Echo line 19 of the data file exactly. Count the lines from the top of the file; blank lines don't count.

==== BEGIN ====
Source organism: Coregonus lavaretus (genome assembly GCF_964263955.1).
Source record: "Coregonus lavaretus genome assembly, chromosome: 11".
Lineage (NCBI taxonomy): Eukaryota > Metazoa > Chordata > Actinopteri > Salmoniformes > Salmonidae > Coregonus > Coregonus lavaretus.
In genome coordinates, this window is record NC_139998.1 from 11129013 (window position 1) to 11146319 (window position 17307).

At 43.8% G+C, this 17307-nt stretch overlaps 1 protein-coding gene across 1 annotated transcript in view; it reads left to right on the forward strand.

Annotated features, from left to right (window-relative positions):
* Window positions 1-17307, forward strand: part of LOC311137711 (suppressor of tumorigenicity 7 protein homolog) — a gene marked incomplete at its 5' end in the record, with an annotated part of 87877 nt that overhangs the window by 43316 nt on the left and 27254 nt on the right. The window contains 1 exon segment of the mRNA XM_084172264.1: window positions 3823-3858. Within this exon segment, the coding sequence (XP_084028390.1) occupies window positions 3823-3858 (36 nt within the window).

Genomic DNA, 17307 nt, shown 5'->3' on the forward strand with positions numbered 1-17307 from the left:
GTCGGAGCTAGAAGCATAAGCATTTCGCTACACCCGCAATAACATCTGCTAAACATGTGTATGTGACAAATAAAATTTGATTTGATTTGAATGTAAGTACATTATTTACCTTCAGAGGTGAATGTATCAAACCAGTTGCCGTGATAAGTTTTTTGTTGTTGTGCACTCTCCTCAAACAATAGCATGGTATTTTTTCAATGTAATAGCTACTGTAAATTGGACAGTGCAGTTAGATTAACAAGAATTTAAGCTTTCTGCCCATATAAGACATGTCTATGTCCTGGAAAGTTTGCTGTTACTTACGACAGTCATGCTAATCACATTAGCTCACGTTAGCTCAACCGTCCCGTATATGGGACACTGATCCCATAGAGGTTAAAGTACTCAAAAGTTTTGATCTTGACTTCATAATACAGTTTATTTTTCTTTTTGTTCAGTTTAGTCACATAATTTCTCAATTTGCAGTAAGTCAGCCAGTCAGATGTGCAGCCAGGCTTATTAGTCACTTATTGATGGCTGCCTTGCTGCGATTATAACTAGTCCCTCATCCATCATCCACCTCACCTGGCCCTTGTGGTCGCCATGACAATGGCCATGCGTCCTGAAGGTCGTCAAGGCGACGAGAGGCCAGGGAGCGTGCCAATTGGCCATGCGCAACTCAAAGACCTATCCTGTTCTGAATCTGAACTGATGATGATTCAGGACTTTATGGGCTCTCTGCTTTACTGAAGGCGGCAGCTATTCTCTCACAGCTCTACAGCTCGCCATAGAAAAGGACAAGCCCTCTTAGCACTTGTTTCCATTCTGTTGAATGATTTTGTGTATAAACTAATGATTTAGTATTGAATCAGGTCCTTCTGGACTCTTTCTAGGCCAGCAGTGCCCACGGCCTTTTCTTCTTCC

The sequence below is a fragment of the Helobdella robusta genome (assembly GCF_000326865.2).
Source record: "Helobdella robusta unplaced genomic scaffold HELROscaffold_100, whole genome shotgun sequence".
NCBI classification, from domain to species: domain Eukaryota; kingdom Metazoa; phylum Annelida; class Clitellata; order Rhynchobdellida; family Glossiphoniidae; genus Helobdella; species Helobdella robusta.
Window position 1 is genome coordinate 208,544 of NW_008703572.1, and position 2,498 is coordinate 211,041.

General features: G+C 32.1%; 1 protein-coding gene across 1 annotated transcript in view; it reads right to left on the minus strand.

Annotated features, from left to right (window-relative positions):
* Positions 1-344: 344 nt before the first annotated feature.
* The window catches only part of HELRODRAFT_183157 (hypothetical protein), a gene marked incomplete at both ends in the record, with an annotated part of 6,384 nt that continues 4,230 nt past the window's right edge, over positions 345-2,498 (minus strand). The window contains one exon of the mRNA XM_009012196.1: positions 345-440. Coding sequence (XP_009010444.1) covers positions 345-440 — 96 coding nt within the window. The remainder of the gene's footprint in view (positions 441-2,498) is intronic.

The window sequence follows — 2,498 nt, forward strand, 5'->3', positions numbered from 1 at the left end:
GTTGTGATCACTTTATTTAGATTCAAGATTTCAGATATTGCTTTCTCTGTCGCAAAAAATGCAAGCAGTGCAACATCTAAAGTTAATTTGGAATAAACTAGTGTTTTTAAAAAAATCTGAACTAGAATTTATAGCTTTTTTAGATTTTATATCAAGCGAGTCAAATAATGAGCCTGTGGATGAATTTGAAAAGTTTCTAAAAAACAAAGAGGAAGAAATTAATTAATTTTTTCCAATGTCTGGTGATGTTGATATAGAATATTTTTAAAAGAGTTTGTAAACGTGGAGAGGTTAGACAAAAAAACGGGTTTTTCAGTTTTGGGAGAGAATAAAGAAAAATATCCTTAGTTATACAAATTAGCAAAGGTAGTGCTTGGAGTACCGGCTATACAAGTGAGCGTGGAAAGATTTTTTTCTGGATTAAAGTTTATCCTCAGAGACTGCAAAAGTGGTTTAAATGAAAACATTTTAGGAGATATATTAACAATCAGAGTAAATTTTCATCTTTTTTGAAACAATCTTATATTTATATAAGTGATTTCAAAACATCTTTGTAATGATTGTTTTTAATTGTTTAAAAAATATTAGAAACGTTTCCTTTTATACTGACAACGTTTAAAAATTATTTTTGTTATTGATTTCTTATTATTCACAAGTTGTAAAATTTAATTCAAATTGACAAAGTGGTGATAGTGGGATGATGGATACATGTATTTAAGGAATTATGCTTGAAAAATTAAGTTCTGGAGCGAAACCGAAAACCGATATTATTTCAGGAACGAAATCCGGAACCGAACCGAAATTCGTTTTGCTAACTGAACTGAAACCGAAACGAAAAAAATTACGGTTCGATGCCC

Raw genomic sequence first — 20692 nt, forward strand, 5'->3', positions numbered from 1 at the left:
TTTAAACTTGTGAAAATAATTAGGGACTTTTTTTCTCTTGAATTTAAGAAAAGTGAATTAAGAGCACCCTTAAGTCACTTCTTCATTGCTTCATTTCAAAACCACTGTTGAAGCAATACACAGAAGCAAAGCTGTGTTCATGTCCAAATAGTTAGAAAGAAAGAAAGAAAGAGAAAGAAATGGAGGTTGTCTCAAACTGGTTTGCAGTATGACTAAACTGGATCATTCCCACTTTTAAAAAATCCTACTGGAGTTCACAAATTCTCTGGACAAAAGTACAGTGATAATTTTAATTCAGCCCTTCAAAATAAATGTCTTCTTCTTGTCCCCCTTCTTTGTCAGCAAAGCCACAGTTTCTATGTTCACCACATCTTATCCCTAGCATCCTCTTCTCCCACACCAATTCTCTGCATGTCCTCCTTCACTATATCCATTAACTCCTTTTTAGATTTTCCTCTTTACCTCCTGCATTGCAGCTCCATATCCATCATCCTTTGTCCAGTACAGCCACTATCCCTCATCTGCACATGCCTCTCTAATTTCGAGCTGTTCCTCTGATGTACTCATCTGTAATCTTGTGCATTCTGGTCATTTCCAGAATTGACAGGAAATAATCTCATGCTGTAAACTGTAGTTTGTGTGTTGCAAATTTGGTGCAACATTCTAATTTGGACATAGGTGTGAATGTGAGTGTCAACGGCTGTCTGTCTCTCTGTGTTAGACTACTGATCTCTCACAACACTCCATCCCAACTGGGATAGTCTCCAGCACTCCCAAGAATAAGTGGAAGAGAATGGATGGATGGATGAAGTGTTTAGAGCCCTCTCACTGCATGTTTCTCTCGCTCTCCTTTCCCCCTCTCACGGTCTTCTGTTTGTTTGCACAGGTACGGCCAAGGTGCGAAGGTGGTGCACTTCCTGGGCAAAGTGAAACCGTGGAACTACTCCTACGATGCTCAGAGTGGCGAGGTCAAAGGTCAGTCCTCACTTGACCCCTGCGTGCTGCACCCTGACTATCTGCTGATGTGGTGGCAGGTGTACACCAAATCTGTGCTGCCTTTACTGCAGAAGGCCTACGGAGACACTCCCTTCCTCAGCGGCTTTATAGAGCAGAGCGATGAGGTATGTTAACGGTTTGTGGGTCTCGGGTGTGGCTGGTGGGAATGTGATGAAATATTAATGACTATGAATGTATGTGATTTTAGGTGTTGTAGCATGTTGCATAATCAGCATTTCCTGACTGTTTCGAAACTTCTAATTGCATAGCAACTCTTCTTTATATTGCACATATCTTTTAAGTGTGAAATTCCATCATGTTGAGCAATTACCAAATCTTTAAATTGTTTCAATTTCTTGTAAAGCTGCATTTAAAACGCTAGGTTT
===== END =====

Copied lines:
GTTGTGATCACTTTATTTAGATTCAAGATTTCAGATATTGCTTTCTCTGTCGCAAAAAATGCAAGCAGTGCAACATCTAAAGTTAATTTGGAATAAACTAGTGTTTTTAAAAAAATCTGAACTAGAATTTATAGCTTTTTTAGATTTTATATCAAGCGAGTCAAATAATGAGCCTGTGGATGAATTTGAAAAGTTTCTAAAAAACAAAGAGGAAGAAATTAATTAATTTTTTCCAATGTCTGGTGATGTTGATATAGAATATTTTTAAAAGAGTTTGTAAACGTGGAGAGGTTAGACAAAAAAACGGGTTTTTCAGTTTTGGGAGAGAATAAAGAAAAATATCCTTAGTTATACAAATTAGCAAAGGTAGTGCTTGGAGTACCGGCTATACAAGTGAGCGTGGAAAGATTTTTTTCTGGATTAAAGTTTATCCTCAGAGACTGCAAAAGTGGTTTAAATGAAAACATTTTAGGAGATATATTAACAATCAGAGTAAATTTTCATCTTTTTTGAAACAATCTTATATTTATATAAGTGATTTCAAAACATCTTTGTAATGATTGTTTTTAATTGTTTAAAAAATATTAGAAACGTTTCCTTTTATACTGACAACGTTTAAAAATTATTTTTGTTATTGATTTCTTATTATTCACAAGTTGTAAAATTTAATTCAAATTGACAAAGTGGTGATAGTGGGATGATGGATACATGTATTTAAGGAATTATGCTTGAAAAATTAAGTTCTGGAGCGAAACCGAAAACCGATATTATTTCAGGAACGAAATCCGGAACCGAACCGAAATTCGTTTTGCTAACTGAACTGAAACCGAAACGAAAAAAATTACGGTTCGATGCCC